If there is one mistake you should avoid at all costs, it is to be interested in a particular subject and then listen to politicians debate it. If you thought you were ignorant at the beginning, you certainly will be by the end. So it was with David Cameron’s unveiling of defence “investment”, he called it. I got the general gist of it. We’re spending a lot of money on weapons of various sorts.
Cameron’s opening gambit was like listening to a party political broadcast, which it actually was, really. “Economic security”, “long term economic plan”, “strong economy” and that sort of thing. Oh and our “long term economic plan”. On no account forget that one. He took a while to hit his stride but by the time he did I was drowning in a sea of statistics. £198 billion here, two “rapid strike brigades” there. There was much more in between. More frigates, more planes, more pens for all those extra civil servants to push. Dave was on one.
It all sounded pretty impressive, except that if you read the small print, the “rapid strike brigades” would not actually be in place for 10 years. It was hard to be impressed with this news since, so far as I am aware, the small matter of terrorism is here already. I very much doubt whether a bunch of psychopathic islamic fascists could be persuaded to just hold fire with any potential beheadings and suicide murders at least until we’ve got the boys in place.
But, love him or hate him, Dave is good at this sort of thing. He was rather rushing through his speech, in the manner of someone looking forward to a good claret, but he was clearly familiar with his brief, which was more than you could say of Jeremy Corbyn.
The Labour leader’s “spontaneous” reply had plainly been scripted long in advance of Cameron’s announcement and it sounded like it too. He paused occasionally to scowl at the baying Tories opposite as well as losing his place and running out of breath during some of the longer points and questions. Worst of all, you could see his heart wasn’t in it. Praising the military, calling on the government to stop cuts to the police – these things all stuck in his throat – and it sounded like he didn’t mean a word of any of it.
Once Corbyn’s ramble had ended, Cameron climbed smoothly to his feet and dealt with, not necessarily answering, Corbyn’s points, punctuating a good number of them with quotes from Corbyn and his shadow chancellor John McDonnell to devastating and toe-curling effect. The worst thing watching it was how easy it all was for Cameron. The PM is no Churchill, no Thatcher and not even a Tony Blair but he’s a decent parliamentary performer. And when he is up against someone who is, incredibly given his experience in the House of Commons, such a lumpen and dull performer, Cameron turns into some worldly wise statesman.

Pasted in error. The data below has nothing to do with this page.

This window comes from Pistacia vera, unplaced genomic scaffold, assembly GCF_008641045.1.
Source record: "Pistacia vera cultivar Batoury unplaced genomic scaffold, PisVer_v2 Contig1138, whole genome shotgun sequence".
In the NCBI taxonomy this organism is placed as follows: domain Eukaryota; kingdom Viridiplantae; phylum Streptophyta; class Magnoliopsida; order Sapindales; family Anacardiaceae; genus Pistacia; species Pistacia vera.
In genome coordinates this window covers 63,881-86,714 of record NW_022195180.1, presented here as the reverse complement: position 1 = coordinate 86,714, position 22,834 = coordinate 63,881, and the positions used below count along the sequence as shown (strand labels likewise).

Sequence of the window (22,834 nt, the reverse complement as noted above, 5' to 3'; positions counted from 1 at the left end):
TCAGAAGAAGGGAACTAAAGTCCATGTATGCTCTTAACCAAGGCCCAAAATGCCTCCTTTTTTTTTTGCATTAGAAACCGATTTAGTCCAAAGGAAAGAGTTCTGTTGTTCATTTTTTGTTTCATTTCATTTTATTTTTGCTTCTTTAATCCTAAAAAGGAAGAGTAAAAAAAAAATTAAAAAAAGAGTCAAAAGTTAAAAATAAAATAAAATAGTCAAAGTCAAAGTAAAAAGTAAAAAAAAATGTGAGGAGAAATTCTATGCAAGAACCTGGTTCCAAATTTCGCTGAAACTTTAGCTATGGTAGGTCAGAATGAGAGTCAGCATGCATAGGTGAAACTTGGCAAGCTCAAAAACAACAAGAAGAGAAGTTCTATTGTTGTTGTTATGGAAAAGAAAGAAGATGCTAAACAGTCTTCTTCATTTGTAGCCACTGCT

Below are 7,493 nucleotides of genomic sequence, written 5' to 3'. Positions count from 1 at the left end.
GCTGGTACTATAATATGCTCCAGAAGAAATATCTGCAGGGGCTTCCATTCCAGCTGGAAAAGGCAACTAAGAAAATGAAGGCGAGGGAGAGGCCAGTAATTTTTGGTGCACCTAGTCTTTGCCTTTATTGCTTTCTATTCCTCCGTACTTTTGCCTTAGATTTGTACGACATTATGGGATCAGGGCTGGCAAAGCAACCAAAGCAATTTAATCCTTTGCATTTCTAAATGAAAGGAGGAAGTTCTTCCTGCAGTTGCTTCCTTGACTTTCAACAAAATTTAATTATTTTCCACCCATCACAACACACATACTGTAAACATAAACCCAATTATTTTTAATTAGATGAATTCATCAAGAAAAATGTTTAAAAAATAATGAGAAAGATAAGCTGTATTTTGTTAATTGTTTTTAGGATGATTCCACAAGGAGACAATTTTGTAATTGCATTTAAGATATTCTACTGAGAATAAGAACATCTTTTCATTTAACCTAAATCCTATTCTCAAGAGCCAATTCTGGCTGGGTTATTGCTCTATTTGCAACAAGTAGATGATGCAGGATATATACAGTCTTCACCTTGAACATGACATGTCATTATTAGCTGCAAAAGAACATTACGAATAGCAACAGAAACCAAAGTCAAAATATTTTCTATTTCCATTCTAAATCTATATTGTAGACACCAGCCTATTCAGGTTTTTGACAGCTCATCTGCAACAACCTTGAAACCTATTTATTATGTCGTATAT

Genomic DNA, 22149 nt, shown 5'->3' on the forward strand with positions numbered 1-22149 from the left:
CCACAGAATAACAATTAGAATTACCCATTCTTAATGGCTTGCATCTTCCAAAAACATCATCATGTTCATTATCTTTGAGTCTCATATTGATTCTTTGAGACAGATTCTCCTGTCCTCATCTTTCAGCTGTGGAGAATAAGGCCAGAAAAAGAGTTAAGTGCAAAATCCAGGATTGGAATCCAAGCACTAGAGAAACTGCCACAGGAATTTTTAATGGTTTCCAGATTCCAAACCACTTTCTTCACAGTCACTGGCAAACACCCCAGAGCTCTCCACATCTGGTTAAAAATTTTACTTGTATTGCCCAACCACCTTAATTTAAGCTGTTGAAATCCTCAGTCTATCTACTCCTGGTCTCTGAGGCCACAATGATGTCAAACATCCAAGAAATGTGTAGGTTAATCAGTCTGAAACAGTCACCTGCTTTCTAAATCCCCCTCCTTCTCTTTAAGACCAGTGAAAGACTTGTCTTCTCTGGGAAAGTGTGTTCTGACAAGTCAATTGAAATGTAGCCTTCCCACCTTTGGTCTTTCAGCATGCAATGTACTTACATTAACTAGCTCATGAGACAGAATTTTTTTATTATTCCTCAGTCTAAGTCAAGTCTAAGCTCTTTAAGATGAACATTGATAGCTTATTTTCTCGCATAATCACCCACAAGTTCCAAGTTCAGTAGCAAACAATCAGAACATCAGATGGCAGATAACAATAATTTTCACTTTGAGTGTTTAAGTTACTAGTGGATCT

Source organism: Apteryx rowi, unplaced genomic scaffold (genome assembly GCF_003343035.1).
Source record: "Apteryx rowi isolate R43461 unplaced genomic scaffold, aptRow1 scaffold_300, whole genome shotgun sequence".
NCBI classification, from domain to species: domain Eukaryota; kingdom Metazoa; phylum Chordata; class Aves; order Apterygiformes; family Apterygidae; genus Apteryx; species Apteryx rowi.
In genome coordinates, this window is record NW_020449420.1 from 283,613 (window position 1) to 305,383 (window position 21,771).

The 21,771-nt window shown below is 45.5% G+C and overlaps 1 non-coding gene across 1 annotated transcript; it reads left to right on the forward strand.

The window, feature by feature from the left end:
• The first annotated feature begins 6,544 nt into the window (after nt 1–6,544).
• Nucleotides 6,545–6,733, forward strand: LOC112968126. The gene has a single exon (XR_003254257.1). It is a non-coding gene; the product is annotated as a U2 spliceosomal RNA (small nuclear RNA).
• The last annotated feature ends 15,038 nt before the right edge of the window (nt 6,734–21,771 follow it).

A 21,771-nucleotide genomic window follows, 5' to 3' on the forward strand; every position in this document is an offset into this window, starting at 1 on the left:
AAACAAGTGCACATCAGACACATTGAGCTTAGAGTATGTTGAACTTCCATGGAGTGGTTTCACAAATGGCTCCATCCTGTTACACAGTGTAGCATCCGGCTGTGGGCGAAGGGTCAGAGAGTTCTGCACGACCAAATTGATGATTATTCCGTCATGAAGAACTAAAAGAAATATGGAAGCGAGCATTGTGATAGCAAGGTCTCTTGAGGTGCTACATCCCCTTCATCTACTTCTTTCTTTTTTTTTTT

And Cameron stayed on his feet off and on for two more hours, easily dealing with questions from both sides of the House with increasing confidence, much of it surely gained from seeing off Labour’s latest leader. I am just glad it was on the Parliament channel and not on BBC 1.
The chamber gradually emptied as questions continued, especially the Labour front bench which, after an hour consisted solely of Corbyn, Hillary Benn and Dianne Abbott, the latter of whom was texting throughout the debate, having presumably finished writing all her Christmas cards during last week’s meeting of the Parliamentary Labour Party (PLP). All in all, it was a sad, not to say pathetic sight.
Later this week, David Cameron will return to the House to argue that Britain should join in the bombing of ISIS, along with our friends from…er…Saudi Arabia amongst others. I might normally say something along the lines of “Good luck with that one, Dave” but I am not so sure now. To date, he has not put a case to the public let alone parliament as to why we should start bombing. I left Labour when Blair took us into Iraq. I am not saying I was lied to but it felt like it once the dust had settled. Iraq was a disaster, still is; Afganistan was a disaster, still is. What will be different about Syria?
We know that British planes would fly only for political reasons because there is already sufficient firepower over there, so what happens if one of our planes crashes, the pilot is captured and then burned to death in a cage? In an air campaign which was political, symbolic. And when we go in, then what? What are we going in for, what will we achieve and how will we get out again? Questions, questions, Dave.
Corbyn needs a few answers too. It’s becoming clear that he is a pacifist, so he will vote against military action whatever parliament decides. What policy will he instead advocate?
As Andrew Rawnsley pointed out yesterday in the “Observer”: “The next time a murderous jihadi is located in Raqqa, perhaps the Labour leader will volunteer to parachute there and perform a citizen’s arrest.” It’s funny because it’s too near the truth. Of course it would have been better of Mohammed Emwazi had been captured, but how to do it is slightly more problematical.
After hearing today’s debate in parliament, I feel I know less than I did before, but then I was watching politicians, not experts in their fields, so that’s not a surprise. I’m just hoping Cameron and Corbyn can come back on Thursday and persuade me one way or the other. I’m not holding my breath.